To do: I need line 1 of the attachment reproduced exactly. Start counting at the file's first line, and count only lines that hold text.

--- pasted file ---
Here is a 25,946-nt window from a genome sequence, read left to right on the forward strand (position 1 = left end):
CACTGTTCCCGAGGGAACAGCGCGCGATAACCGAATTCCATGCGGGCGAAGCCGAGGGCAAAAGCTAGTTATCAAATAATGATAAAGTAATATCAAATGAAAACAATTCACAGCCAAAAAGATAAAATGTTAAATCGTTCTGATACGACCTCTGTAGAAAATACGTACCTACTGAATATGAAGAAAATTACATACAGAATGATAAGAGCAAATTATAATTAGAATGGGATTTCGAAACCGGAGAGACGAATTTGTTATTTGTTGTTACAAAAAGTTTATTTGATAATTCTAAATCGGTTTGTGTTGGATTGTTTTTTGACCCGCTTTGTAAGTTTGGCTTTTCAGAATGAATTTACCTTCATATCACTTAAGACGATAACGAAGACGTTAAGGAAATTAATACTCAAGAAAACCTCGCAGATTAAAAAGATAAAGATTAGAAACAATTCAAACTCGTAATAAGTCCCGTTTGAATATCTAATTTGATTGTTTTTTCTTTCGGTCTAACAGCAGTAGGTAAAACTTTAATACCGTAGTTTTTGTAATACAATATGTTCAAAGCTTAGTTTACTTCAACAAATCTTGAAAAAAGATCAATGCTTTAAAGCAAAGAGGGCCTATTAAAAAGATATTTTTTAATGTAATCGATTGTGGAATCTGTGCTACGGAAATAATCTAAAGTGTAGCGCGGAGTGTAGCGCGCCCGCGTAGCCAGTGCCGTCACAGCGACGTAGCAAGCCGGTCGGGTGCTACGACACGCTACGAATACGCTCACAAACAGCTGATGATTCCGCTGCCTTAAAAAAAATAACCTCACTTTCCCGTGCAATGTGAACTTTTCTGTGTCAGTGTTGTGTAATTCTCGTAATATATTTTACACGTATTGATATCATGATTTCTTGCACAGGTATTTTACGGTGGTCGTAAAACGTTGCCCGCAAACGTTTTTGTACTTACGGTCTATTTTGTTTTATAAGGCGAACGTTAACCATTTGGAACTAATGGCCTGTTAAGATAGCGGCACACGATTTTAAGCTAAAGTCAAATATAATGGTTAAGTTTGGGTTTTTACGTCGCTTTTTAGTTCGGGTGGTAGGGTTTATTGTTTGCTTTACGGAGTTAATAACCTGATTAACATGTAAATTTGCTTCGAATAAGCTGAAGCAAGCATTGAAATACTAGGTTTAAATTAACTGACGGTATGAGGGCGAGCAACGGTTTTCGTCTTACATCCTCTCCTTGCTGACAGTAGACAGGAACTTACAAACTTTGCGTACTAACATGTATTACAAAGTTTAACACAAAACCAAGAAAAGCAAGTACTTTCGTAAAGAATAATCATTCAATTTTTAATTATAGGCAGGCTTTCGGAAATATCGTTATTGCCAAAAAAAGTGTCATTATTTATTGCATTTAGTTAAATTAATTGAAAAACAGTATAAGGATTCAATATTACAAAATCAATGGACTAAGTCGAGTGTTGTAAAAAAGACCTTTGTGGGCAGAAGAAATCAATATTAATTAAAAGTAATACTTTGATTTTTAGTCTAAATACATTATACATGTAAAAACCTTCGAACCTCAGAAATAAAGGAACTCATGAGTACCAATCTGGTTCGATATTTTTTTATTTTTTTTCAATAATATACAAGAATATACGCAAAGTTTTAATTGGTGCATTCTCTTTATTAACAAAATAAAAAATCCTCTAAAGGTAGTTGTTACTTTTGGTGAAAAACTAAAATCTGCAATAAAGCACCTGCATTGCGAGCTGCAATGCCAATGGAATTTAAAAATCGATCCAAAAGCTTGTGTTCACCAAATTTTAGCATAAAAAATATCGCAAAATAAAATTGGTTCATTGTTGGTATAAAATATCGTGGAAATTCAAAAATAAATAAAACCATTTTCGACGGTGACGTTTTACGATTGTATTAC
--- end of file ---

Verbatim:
Here is a 25,946-nt window from a genome sequence, read left to right on the forward strand (position 1 = left end):